Q. I am conducting a job search right now and am currently on my husband’s health benefits. Therefore, I will not be taking part in the health care benefits plan of any company who offers me a job. Should I use this as a bargaining tool for a higher salary? It seems to me that this will be saving the company a large sum of money by not accepting their health care coverage.
A. Looking at what you are willing to negotiate for, and what you want most out of an offer is a good starting strategy. You are also trying to prepare for the offer conversation in advance, and creating a list of your high priorities and lower priorities can prove valuable as you move into that stage of the job search.
You are right that health care benefits for employees is a significant cost to employers, and many companies are looking at double digit increases in their health care plans for the same or less benefit coverage. As a result companies are looking for ways to cut these costs, and the changes being made are significant.
Your assumption that "family benefits" will be offered as part of a new job offer may not be correct. Locally, we typically see employers paying some per cent of the cost of a single plan, or a family plan you choose, or a per cent of the total cost of the offered HMO plan. A change for us, that is currently more common in other parts of the country, is the employer paying a per cent of the benefits costs for the employee only, and the employee paying the upgrade cost to employee plus one (where these plans are offered) or for a family plan. We know changes will come with health care benefits - though we don't currently know how these will impact employer or employee. We also know that the size of the company will have an impact on how benefits are handled.
So negotiating for an increase in compensation if you don't take advantage of health benefits is always an option. Many companies choose not to negotiate in this way based on an assumption that not all employees will take advantage of benefits because their spouse or partner has a less expensive plan or better coverage. They also recognize that things change, and you may need to use the benefits if there is a change in your husbands' employment situation causing him to lose benefits.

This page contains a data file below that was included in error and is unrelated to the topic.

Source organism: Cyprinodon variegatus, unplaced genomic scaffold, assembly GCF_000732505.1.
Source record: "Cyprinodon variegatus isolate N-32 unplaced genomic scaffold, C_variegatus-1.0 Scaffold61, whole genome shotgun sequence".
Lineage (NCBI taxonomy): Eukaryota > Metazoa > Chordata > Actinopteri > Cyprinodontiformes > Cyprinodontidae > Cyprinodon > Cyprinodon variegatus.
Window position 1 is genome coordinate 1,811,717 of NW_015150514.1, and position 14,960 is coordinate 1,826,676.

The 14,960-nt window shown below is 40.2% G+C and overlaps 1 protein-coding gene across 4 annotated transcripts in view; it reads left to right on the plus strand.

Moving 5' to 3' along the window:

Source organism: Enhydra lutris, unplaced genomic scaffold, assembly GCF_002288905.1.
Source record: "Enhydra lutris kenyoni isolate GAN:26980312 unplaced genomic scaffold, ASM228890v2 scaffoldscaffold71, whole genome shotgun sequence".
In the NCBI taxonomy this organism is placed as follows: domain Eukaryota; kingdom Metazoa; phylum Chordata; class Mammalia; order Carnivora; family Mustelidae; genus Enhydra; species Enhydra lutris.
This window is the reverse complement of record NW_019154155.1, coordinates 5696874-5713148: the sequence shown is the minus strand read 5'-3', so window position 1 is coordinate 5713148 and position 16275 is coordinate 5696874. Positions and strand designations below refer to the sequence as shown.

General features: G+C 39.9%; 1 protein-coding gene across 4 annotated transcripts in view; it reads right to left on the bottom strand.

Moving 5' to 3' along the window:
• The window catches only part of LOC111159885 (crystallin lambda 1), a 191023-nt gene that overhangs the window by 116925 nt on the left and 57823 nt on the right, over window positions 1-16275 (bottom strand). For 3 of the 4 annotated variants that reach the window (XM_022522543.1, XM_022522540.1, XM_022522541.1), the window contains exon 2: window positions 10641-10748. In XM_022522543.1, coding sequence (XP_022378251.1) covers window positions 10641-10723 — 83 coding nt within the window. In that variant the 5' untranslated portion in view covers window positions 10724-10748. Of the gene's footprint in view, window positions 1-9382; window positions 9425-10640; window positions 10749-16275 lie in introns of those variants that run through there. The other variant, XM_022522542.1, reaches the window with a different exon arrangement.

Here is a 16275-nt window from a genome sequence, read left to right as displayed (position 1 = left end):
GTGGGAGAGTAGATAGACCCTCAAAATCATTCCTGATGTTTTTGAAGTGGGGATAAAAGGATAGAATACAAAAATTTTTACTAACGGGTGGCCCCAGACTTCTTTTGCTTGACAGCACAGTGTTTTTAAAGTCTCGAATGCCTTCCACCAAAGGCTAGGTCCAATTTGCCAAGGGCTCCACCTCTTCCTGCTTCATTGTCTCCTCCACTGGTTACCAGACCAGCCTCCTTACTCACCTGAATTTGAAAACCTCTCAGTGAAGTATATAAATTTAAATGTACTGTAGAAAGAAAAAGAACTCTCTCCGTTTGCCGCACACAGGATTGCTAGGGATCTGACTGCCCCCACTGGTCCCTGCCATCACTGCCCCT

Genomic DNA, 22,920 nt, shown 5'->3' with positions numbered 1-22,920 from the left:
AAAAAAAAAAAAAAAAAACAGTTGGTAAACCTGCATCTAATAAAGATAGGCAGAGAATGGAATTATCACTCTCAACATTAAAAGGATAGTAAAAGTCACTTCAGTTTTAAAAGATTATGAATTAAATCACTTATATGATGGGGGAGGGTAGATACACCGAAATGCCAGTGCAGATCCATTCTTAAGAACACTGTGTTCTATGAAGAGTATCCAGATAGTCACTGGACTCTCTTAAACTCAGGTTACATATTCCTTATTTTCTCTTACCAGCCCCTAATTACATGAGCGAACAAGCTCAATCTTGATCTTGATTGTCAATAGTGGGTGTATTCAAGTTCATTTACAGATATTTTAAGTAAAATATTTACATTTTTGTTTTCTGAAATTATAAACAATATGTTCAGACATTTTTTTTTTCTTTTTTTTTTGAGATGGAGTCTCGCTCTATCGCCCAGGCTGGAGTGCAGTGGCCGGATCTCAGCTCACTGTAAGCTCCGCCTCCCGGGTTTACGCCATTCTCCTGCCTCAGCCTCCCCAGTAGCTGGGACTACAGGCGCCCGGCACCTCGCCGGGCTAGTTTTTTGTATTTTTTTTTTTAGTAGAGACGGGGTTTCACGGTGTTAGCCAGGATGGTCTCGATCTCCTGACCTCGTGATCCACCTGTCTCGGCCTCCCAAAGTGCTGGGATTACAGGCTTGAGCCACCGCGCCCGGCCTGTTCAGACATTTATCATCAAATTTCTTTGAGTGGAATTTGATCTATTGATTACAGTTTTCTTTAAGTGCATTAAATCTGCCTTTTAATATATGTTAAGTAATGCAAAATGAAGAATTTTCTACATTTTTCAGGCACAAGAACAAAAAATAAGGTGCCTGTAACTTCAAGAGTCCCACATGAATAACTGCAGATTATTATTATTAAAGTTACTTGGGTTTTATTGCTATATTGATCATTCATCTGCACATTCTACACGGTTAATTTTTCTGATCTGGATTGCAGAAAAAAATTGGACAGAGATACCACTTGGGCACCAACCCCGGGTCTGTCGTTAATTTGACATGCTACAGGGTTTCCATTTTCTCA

Some smaller employers may be more willing to make trade offs, as long as they keep you in the compensation band appropriate for your role. So get the offer first, and plan to maximize your compensation based on what you have to offer the company, in addition to what you can add by good negotiating.
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Patricia Hunt Sinacole is president of First Beacon Group LLC, a human resources consulting firm in Hopkinton. She works with clients across many industries including technology, biotech and medical devices, financial services, and healthcare, and has over 20 years of human resources experience.
Elaine Varelas is managing partner at Keystone Partners, a career management firm in Boston and serves on the board of Career Partners International.
Cindy Atoji Keene is a freelance journalist with more than 25 years experience. E-mail her directly here.
Peter Post is the author of "The Etiquette Advantage in Business." Email questions about business etiquette to him directly here.
Stu Coleman, a partner and general manager at WinterWyman, manages the firm's Financial Contracting division, and provides strategic staffing services to Boston-area organizations needing Accounting and Finance workforce solutions and contract talent.
Tracy Cashman is Senior Vice President and Partner of the Information Technology search division at WinterWyman. She has 20 years of experience partnering with clients in the Boston area to conduct technology searches in a wide variety of industries and technology.
Paul Hellman is the founder of Express Potential, which specializes in executive communication skills. He consults and speaks internationally on how to capture attention & influence others. Email him directly here.